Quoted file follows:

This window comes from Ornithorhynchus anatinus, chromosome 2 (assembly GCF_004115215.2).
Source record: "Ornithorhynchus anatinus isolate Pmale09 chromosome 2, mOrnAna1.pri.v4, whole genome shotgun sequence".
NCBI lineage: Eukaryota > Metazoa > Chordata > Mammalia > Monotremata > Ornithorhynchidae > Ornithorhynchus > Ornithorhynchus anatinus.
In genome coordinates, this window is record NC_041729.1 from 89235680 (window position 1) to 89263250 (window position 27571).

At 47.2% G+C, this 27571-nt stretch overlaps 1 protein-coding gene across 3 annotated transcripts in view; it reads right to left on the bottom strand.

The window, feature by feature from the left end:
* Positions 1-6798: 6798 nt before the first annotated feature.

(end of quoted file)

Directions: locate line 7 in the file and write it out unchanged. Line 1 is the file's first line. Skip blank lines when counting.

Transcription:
* Positions 1-6798: 6798 nt before the first annotated feature.